Release: #4215-98 (95Civ-279-A)

For Release: December 17, 1998

Kentucky District Court Enters Consent Order of Permanent Injunction Against Charles Nicholas Barth in Commodity Pool Fraud Case

Washington -- The Commodity Futures Trading Commission (CFTC) announced today that on December 1, 1998, Judge Charles M. Allen of the U.S. District Court for the Western District of Kentucky entered an order, by consent, barring Charles Nicholas Barth, defendant in CFTC v. Charles Nicholas Barth, Case No. 3:95CV-279-A (W.D. Ky. April 4, 1995), from violating the antifraud, segregation of customer funds, registration, and disclosure provisions of the Commodity Exchange Act (CEA) and requiring him to make restitution to defrauded investors.

In its consent order of permanent injunction, the court found that Barth committed all of the violations alleged in the CFTC’s seven-count complaint filed on April 4, 1995 (see CFTC News Release #3833-95, April 6, 1995). The court found that, from at least September 1986 to at least January 1995, Barth, among other things, fraudulently misrepresented he was profitably trading customer accounts, the risks associated with trading commodity futures and option contracts, the aggregate size of accounts he managed, and his success rate in trading commodity futures and option contracts.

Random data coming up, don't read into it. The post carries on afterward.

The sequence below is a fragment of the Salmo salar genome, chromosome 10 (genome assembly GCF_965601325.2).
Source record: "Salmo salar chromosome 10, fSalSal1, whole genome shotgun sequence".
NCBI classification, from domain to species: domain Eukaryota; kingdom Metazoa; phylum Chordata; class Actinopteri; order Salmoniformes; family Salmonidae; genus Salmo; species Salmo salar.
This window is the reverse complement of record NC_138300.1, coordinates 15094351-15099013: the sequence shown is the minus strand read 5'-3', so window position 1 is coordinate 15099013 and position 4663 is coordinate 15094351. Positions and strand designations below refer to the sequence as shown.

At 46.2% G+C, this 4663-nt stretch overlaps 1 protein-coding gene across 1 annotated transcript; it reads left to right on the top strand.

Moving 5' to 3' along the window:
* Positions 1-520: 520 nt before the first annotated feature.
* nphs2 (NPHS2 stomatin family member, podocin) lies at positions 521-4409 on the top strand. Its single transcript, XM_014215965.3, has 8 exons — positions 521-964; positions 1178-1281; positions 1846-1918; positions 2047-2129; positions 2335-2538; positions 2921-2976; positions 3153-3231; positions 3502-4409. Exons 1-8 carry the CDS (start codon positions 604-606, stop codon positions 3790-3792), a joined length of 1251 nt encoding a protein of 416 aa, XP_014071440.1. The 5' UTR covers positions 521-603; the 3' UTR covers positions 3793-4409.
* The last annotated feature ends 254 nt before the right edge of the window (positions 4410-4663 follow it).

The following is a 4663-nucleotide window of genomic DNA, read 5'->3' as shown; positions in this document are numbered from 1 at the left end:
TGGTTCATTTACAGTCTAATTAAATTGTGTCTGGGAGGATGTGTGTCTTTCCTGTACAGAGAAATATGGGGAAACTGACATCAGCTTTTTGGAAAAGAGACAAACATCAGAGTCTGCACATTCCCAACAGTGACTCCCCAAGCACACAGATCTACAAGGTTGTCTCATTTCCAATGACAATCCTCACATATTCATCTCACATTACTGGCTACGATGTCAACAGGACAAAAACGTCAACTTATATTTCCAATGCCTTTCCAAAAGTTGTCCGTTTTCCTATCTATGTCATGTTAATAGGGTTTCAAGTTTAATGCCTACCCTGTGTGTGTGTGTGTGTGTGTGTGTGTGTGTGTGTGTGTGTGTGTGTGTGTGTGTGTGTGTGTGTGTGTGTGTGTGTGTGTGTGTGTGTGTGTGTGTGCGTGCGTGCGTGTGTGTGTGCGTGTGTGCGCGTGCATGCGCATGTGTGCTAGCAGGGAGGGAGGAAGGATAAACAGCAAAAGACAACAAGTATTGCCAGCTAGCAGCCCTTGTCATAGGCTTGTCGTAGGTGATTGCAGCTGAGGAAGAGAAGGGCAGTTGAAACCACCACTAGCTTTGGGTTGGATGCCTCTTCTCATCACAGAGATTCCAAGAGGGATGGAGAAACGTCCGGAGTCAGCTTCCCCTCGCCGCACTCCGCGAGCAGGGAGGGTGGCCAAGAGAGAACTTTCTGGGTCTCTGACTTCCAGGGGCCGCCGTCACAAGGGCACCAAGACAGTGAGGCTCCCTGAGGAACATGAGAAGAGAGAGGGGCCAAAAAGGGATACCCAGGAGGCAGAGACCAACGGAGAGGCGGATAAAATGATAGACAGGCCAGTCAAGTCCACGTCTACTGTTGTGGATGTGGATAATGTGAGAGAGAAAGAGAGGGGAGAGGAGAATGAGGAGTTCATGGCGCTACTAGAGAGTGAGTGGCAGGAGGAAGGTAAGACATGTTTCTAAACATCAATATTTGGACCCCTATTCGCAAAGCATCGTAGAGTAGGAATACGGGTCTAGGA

The court also found that Barth distributed, or caused to be distributed, to customers account statements in which he misrepresented the changes in net asset value and income and/or losses realized in their accounts. In addition, the court found that Barth commingled customer funds with his own funds; failed to register with the CFTC as a commodity pool operator (CPO), futures commission merchant (FCM) and associated person of a CPO and FCM; failed to deliver or cause to be delivered disclosure documents to prospective participants; failed to furnish statements of account in a form and manner specified by the CFTC to all participants in his commodity pool operations; and failed to file certain reports in the form and manner prescribed by the CFTC.

Barth agreed to a permanent injunction barring him from violating the following provisions of the Act and the CFTC regulations: sections 4b(a) and 4o of the Act (antifraud provisions); regulation 4.20 (commingling funds); section 4m of the Act and regulation 4.13 (CPO registration requirements); section 4d(1) of the Act (FCM registration requirements); section 4k of the Act and regulation 3.12 (associated person registration requirements); and section 4n of the Act and regulation 4.21 (requirement to file with the CFTC and provide to prospective pool participants a disclosure document).

In addition, Barth consented to a permanent ban on seeking registration under the Act and a permanent prohibition on trading on any futures market on behalf of himself or others. Finally, Barth is required to pay $2,292,902.20, which represents restitution to all investors plus pre-judgment interest, by making annual payments based on a percentage of his future income.

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